Lake Titicaca’s Woes and What Is Being Done

Lake Titicaca

Situated at an elevation of 3812 metres above sea level, Lake Titicaca is the highest navigable lake in the world. With a surface area of 8372 square kilometers, it happens to be the largest lake of South America. And it is in danger. The lake is fed by five major river systems namely, Ramis, Coata, Ilave, Huancané, and Suchez and twenty other smaller streams. The gargantuan lake is home to more than 530 aquatic species with several endangered species like Titicaca water frog, Titicaca grebe etc forming part of its biodiversity. More so, around 90% of fish species are endemic to Lake Titicaca only. Apart from that, thousands of people depend on the lake for water, food and tourism.

According to Global Nature Fund (GNF), Lake Titicaca has been nominated as the “Threatened Lake of the Year” in 2012 owing to water pollution and introduction of new species by humans. A United Nations report published in 2011 further states that Lake Titicaca is contaminated with heavy metals such cadmium, arsenic and lead. Despite all these warnings in the past, little has been done to protect the future of this unique lake.

There are in fact three fold problems with Lake Titicaca, receding water levels; water pollution; and extinction of native species due to introduced species by humans. The drop in the water levels is attributed to shortened rainy seasons in the catchment area and melting of glaciers feeding the tributaries of the lake.  Though less can be done about the climatic shift causing a drop in the water levels; water pollution caused by surrounding human settlements is posing a serious threat to the ecological balance of the lake.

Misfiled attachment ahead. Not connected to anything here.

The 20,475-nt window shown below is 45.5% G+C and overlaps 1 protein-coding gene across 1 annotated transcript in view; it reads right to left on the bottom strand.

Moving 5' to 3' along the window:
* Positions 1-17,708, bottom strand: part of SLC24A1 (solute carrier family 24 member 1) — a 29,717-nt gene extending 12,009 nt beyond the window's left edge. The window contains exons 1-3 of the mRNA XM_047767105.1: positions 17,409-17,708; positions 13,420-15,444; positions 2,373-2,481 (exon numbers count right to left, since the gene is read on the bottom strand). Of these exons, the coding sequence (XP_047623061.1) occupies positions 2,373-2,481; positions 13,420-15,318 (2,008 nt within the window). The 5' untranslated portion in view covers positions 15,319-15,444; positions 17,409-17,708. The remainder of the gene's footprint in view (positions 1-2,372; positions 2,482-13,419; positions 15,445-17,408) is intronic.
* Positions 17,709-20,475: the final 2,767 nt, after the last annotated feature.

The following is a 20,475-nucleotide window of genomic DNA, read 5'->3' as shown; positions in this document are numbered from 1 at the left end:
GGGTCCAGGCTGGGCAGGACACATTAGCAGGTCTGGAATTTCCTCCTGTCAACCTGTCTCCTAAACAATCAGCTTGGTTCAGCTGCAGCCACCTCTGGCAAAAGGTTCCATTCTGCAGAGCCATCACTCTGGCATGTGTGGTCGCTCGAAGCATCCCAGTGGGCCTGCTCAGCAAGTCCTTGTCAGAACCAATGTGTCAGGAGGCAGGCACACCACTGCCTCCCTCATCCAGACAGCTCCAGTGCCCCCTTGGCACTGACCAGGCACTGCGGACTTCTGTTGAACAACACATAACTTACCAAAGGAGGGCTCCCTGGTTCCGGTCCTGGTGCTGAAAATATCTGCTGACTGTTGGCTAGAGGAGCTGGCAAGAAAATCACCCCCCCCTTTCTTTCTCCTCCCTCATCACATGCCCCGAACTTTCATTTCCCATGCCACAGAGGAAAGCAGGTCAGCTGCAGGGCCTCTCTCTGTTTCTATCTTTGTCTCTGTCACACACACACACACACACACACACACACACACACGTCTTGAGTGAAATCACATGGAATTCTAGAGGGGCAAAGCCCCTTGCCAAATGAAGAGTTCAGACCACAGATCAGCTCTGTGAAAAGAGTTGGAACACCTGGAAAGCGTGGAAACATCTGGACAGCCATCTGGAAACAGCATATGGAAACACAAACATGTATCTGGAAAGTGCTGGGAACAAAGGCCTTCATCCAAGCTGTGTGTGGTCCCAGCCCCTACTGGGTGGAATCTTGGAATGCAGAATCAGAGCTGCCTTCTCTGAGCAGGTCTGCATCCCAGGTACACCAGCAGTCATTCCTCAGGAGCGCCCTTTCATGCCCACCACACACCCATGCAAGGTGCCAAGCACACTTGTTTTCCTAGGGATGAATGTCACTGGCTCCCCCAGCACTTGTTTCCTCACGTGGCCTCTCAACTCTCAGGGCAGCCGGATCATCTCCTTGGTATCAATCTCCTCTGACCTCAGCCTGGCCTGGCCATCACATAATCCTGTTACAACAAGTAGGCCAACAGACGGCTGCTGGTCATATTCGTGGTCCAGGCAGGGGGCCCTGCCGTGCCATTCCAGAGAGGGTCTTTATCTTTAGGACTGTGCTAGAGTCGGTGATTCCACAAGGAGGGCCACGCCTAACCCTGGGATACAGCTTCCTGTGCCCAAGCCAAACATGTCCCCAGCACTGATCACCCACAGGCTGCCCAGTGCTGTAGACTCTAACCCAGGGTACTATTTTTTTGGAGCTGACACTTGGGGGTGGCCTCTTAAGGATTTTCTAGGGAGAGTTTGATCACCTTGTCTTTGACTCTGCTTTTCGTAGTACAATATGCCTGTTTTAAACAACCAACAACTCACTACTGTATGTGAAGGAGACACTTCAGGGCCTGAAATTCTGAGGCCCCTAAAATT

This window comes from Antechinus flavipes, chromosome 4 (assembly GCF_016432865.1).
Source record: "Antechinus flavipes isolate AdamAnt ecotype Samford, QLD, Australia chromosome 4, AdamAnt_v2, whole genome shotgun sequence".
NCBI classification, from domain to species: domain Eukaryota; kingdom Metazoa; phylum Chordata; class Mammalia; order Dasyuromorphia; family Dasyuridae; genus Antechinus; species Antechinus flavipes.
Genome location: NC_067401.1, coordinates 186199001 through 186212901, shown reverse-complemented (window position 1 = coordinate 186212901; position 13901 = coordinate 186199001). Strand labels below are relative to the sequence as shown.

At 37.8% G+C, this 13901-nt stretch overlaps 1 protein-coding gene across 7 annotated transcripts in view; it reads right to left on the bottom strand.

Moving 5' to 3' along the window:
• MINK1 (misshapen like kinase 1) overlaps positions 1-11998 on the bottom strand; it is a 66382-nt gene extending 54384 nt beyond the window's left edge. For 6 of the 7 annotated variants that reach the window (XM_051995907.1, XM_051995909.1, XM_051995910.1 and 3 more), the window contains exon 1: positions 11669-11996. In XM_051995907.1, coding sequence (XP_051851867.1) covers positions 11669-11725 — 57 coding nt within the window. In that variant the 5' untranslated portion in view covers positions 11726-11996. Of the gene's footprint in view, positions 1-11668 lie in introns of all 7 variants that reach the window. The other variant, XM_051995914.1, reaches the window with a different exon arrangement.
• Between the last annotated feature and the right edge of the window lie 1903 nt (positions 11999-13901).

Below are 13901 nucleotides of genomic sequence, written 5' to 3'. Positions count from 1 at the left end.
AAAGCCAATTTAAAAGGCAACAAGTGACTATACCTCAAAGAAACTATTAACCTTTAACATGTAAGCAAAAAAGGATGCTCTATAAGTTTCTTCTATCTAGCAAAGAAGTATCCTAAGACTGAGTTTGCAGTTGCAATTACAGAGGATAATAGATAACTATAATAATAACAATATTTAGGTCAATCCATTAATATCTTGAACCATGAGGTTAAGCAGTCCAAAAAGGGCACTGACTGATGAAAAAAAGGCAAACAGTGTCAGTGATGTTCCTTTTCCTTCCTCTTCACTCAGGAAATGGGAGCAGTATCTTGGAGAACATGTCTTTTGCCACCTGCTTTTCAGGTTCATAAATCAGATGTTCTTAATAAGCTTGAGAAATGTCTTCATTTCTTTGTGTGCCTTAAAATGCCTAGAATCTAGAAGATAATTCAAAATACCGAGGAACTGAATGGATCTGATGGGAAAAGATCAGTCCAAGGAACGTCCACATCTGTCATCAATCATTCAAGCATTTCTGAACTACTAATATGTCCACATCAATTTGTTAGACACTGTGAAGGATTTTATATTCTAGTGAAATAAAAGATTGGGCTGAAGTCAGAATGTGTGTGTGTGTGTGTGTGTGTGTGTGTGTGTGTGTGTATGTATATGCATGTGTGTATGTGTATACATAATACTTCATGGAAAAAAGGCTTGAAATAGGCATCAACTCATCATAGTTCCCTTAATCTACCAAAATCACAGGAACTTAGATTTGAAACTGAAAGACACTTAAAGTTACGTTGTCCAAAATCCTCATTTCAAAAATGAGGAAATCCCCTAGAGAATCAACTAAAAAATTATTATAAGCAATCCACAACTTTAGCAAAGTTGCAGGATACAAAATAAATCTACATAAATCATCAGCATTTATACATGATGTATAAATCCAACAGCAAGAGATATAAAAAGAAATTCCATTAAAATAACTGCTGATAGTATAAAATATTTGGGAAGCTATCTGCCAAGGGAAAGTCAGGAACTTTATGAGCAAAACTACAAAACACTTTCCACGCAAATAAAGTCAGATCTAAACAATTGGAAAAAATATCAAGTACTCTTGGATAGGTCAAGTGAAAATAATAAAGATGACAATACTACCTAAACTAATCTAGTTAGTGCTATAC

The waste pollutants comprise sewage, plastic from urban settlements; fertilizer washed away from agricultural lands; and discharge from booming mining industry.  The waste from mining contains arsenic and Lake Titicaca is bearing the brunt by rapidly losing its fish, birds and amphibians. The recent aquatic death has infuriated locals on the Peruvian side and they have demanded strict action from the authorities in Lima.

In March, Peruvian President Humala announced US$450 million for building water treatment facilities to cut down contamination levels. But the President is still waiting for a concrete plan from municipal authorities before dispensing the money.  Meanwhile, volunteers from Ministry of Environment Water, armed forces, police and educational institutions have started a campaign to clean the tributaries to check solid waste entering the lake.

“Laketiticaca” by Helence81 – Transferred from Wikipedia. Licensed under Public Domain via Wikimedia Commons –

Jude C

I am a travel enthusiast who has closely worked with different communities. My interests range from alternative rock to English literature. I also happen to love cats a lot.

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